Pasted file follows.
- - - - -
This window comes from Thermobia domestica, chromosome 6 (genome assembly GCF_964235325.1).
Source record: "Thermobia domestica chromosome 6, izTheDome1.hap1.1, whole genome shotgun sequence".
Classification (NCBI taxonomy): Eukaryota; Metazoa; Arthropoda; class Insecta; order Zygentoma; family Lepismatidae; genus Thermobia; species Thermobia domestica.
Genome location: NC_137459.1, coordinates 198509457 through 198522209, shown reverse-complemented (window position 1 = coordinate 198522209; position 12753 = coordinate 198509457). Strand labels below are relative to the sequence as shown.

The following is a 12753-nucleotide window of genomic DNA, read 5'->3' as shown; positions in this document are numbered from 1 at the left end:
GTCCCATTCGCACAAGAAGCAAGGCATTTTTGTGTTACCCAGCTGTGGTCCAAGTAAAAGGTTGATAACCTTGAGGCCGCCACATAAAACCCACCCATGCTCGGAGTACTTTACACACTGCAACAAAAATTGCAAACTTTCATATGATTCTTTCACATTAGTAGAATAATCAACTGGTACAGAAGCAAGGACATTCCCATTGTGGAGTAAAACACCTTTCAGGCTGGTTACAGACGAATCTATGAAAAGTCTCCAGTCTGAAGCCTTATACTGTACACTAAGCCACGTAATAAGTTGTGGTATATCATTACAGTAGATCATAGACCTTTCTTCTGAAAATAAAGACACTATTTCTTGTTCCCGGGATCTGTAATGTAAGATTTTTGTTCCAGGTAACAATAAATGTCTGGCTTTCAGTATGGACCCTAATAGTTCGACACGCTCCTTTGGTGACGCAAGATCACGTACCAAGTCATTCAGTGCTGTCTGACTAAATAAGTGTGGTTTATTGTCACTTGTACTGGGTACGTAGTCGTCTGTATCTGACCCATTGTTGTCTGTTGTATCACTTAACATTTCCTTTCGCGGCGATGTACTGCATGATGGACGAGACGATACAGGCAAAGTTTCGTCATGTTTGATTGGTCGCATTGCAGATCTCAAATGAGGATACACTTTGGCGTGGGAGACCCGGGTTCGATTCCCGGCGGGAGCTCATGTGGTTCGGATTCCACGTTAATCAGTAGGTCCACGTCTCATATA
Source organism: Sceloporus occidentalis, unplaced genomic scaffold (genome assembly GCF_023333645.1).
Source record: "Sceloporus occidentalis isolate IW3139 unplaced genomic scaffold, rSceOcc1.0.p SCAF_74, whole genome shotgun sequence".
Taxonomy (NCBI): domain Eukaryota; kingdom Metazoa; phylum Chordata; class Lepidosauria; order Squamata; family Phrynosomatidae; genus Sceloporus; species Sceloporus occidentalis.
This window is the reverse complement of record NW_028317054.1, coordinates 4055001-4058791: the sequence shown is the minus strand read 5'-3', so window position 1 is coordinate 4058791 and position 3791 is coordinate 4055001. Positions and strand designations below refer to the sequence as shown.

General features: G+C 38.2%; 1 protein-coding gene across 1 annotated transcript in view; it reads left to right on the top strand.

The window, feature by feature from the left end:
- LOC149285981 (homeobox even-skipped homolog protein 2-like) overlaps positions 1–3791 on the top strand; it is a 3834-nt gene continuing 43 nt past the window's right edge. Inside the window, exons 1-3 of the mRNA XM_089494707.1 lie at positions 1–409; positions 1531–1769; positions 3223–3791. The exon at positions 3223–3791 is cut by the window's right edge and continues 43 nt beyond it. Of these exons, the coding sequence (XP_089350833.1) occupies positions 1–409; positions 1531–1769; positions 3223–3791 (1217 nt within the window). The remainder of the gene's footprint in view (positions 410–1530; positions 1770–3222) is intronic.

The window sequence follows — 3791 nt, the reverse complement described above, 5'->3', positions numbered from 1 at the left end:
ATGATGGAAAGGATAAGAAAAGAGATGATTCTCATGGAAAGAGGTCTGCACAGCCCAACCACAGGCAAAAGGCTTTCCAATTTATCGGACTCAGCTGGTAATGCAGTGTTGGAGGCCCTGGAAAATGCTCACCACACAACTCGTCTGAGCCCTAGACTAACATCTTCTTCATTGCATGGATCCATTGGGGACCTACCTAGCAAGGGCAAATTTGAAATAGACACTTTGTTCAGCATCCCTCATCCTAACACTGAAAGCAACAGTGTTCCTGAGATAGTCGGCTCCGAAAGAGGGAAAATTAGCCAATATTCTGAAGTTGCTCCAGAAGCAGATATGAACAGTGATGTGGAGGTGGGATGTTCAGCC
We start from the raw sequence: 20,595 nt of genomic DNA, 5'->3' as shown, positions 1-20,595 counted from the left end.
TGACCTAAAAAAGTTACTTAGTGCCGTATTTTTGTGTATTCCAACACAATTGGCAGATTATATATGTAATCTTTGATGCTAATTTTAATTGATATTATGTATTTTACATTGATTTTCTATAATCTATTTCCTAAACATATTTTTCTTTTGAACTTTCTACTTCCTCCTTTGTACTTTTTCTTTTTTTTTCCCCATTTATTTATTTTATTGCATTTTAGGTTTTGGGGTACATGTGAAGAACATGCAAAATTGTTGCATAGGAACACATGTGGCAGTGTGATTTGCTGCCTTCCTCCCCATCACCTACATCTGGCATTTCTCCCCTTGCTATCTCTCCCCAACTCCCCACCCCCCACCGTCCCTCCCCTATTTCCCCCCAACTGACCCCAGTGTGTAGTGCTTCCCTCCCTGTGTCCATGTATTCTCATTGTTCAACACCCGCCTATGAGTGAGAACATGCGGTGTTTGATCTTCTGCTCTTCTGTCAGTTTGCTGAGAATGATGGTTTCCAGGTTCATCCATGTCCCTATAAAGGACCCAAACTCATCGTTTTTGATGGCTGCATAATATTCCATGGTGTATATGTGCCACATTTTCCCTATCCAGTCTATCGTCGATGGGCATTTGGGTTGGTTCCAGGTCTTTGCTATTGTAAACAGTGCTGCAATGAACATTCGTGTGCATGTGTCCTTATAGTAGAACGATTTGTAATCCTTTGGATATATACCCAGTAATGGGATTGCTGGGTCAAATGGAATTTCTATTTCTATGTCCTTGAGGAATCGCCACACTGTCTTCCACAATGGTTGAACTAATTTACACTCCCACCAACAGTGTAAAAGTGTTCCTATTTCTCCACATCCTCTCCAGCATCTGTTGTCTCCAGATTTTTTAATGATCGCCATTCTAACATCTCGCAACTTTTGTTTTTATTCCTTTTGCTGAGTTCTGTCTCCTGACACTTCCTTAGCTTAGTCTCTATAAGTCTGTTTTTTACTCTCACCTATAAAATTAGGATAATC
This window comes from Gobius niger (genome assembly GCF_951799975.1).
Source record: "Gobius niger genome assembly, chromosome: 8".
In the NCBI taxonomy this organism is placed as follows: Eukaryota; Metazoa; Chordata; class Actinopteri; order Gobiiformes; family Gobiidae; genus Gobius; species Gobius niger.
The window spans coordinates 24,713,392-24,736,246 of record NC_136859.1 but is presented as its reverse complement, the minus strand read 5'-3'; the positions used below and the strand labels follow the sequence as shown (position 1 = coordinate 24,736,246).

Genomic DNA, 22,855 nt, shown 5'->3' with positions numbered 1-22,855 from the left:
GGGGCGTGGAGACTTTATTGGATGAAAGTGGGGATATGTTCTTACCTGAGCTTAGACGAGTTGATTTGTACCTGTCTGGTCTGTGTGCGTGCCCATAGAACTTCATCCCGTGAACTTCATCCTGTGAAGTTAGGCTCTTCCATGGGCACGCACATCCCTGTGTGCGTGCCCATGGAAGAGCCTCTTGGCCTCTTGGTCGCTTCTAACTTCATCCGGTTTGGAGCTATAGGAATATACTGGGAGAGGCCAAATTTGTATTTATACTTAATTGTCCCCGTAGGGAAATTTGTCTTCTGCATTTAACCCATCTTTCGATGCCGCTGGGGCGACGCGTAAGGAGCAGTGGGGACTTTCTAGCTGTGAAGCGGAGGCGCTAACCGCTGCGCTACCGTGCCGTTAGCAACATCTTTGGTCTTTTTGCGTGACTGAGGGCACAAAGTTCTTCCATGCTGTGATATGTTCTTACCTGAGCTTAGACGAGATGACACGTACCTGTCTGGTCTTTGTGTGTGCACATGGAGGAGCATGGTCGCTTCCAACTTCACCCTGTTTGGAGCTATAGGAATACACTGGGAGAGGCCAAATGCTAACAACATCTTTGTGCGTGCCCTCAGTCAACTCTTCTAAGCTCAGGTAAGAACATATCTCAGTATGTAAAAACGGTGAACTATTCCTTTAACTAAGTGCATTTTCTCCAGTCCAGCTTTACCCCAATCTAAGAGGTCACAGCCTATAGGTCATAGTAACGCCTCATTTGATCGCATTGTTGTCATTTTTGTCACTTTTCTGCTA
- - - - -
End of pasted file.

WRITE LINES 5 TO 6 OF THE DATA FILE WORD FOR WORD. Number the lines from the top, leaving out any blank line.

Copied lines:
The following is a 12753-nucleotide window of genomic DNA, read 5'->3' as shown; positions in this document are numbered from 1 at the left end:
GTCCCATTCGCACAAGAAGCAAGGCATTTTTGTGTTACCCAGCTGTGGTCCAAGTAAAAGGTTGATAACCTTGAGGCCGCCACATAAAACCCACCCATGCTCGGAGTACTTTACACACTGCAACAAAAATTGCAAACTTTCATATGATTCTTTCACATTAGTAGAATAATCAACTGGTACAGAAGCAAGGACATTCCCATTGTGGAGTAAAACACCTTTCAGGCTGGTTACAGACGAATCTATGAAAAGTCTCCAGTCTGAAGCCTTATACTGTACACTAAGCCACGTAATAAGTTGTGGTATATCATTACAGTAGATCATAGACCTTTCTTCTGAAAATAAAGACACTATTTCTTGTTCCCGGGATCTGTAATGTAAGATTTTTGTTCCAGGTAACAATAAATGTCTGGCTTTCAGTATGGACCCTAATAGTTCGACACGCTCCTTTGGTGACGCAAGATCACGTACCAAGTCATTCAGTGCTGTCTGACTAAATAAGTGTGGTTTATTGTCACTTGTACTGGGTACGTAGTCGTCTGTATCTGACCCATTGTTGTCTGTTGTATCACTTAACATTTCCTTTCGCGGCGATGTACTGCATGATGGACGAGACGATACAGGCAAAGTTTCGTCATGTTTGATTGGTCGCATTGCAGATCTCAAATGAGGATACACTTTGGCGTGGGAGACCCGGGTTCGATTCCCGGCGGGAGCTCATGTGGTTCGGATTCCACGTTAATCAGTAGGTCCACGTCTCATATA